06/24/2019 09:43 EDT | Updated 06/24/2019 09:55 EDT

How Independent Senators Nearly Killed 2 Government Bills In Final Stretch

The upper chamber almost defied the will of the House on bills C-48 and C-83.

Justin Tang/CP
Sen. Yuen Pau Woo speaks to reporters in Ottawa on June 19, 2018.

OTTAWA — In the final hours of Justin Trudeau’s four-year experiment with a less-partisan Senate, Independent senators came within a whisker of biting the hand that feeds them.

On Bill C-48, which follows through on the prime minister’s 2015 election commitment to ban oil tankers from the northern coast of British Columbia, senators voted 49 to 46 to accept the bill Thursday, even though Trudeau’s government had rejected one of two Senate amendments to the controversial legislation.

Those voting against included all the Conservative senators plus more than a dozen Independent senators.

Almost two dozen Independents flexed their muscles again a few hours later on Bill C-83, aimed at creating a more humane way to segregate dangerous prison inmates. The bill passed easily in the end, by a vote of 56 to 26, but only because most Conservative senators uncharacteristically supported the Liberal government’s rejection of a Senate amendment to require judicial review when an inmate is placed in a “structured intervention unit” — the replacement for solitary confinement.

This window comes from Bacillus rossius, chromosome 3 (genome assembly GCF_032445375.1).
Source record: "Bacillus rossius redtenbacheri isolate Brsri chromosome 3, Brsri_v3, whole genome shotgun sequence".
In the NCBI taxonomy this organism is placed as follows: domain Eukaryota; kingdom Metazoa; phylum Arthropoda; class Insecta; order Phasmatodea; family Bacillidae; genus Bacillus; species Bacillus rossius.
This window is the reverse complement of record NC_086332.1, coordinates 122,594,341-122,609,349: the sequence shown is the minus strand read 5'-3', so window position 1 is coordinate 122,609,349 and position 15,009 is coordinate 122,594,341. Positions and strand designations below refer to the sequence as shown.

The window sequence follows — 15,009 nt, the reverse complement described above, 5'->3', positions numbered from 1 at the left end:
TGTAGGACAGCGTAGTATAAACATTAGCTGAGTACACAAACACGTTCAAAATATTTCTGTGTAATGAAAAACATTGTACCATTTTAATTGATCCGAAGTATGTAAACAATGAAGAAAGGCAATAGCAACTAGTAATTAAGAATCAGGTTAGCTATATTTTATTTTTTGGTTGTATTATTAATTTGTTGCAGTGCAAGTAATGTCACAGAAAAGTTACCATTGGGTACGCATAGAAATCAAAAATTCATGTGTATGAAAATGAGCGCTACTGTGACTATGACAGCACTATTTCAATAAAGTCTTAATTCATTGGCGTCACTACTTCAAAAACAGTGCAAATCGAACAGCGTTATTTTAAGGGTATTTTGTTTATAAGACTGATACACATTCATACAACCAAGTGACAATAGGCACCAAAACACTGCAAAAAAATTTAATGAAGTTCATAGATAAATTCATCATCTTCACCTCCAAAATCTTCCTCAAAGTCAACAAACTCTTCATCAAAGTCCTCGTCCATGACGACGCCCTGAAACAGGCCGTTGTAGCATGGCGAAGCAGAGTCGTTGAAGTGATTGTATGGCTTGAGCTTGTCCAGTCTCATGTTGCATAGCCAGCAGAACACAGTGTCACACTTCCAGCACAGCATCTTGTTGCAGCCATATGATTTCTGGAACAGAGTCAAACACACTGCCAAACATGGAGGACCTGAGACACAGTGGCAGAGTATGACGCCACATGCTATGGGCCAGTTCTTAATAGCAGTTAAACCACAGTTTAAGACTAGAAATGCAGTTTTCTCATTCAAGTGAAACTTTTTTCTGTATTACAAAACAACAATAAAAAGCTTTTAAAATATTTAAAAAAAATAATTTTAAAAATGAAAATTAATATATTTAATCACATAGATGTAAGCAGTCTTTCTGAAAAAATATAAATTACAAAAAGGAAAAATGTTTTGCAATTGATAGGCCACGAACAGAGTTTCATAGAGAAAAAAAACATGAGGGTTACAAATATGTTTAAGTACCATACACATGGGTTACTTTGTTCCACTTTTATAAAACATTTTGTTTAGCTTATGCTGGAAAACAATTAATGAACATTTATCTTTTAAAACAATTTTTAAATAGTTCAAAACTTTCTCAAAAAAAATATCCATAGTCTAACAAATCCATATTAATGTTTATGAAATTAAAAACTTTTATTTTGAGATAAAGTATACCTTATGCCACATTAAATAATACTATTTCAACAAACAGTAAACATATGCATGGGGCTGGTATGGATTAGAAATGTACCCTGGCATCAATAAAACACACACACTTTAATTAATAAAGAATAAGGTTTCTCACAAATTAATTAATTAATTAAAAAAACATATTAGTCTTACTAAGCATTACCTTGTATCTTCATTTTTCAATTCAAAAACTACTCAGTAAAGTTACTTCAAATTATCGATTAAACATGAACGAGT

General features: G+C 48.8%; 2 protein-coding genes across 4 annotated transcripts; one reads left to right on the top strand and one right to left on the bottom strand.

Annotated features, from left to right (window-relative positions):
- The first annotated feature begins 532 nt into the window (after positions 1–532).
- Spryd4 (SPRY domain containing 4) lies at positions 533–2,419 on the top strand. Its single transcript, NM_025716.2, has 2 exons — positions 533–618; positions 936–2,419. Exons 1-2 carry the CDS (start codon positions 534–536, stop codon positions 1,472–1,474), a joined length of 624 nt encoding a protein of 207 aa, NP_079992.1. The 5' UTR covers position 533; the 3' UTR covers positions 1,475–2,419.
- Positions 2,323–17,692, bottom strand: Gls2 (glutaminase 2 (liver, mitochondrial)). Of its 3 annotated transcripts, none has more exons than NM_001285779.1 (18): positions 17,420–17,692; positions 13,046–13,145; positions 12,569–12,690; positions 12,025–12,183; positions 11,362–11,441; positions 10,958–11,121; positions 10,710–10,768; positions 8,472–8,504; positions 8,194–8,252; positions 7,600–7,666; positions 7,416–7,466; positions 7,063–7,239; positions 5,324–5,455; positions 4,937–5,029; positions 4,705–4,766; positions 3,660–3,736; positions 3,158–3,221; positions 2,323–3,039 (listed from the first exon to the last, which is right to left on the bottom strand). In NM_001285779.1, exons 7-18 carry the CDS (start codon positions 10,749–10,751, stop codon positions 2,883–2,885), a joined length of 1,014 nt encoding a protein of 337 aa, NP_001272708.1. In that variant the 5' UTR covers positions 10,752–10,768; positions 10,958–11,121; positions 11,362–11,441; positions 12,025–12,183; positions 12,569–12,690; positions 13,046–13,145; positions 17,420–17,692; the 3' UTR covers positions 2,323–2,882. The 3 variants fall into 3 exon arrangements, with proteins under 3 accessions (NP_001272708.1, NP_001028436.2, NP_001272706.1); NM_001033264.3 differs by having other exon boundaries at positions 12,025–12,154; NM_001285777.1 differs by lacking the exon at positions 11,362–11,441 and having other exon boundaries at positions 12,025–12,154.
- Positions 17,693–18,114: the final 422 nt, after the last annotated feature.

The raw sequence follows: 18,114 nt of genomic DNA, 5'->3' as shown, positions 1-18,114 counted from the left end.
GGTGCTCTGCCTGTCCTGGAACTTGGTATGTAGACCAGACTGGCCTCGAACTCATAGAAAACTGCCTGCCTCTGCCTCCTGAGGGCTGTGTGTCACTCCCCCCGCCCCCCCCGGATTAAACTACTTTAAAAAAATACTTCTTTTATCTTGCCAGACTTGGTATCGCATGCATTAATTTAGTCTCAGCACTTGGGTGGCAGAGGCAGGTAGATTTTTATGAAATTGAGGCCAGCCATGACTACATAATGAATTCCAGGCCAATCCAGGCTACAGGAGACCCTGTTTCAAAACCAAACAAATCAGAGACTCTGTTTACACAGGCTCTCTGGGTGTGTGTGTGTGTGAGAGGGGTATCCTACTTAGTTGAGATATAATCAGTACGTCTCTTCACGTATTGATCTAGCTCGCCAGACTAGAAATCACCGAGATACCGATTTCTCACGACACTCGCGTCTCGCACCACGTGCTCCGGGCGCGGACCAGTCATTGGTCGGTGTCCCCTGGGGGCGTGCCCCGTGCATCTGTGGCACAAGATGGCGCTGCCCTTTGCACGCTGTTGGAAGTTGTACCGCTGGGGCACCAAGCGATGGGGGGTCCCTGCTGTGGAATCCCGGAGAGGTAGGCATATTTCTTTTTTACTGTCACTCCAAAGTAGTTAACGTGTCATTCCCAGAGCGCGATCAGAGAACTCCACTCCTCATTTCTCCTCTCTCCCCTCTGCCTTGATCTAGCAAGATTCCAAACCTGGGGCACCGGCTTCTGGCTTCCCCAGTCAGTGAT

Earlier: Liberals call on Senate to revive tanker bill


Had senators voted to insist on the Senate amendments, the two bills would have theoretically gone back to the House of Commons where the government could have sent messages back to the Senate once again rejecting the upper house’s amendments — embarking on a game of potentially endless legislative ping pong between the two houses of Parliament.

But with the House of Commons adjourned for the summer and only a slim chance of it being recalled before the fall election, such a move would have effectively killed both bills.

It’s the closest the Senate has come to defying the will of the elected chamber since Trudeau instituted an arm’s-length advisory body to recommend non-partisan appointees to the upper house.

Had the bills gone down, Independent senators would have handed ammunition to critics of Trudeau’s Senate reforms, some of whom have been predicting from the outset that it will inevitably lead to a constitutional crisis with an empowered, unelected chamber thumbing its nose at the elected government.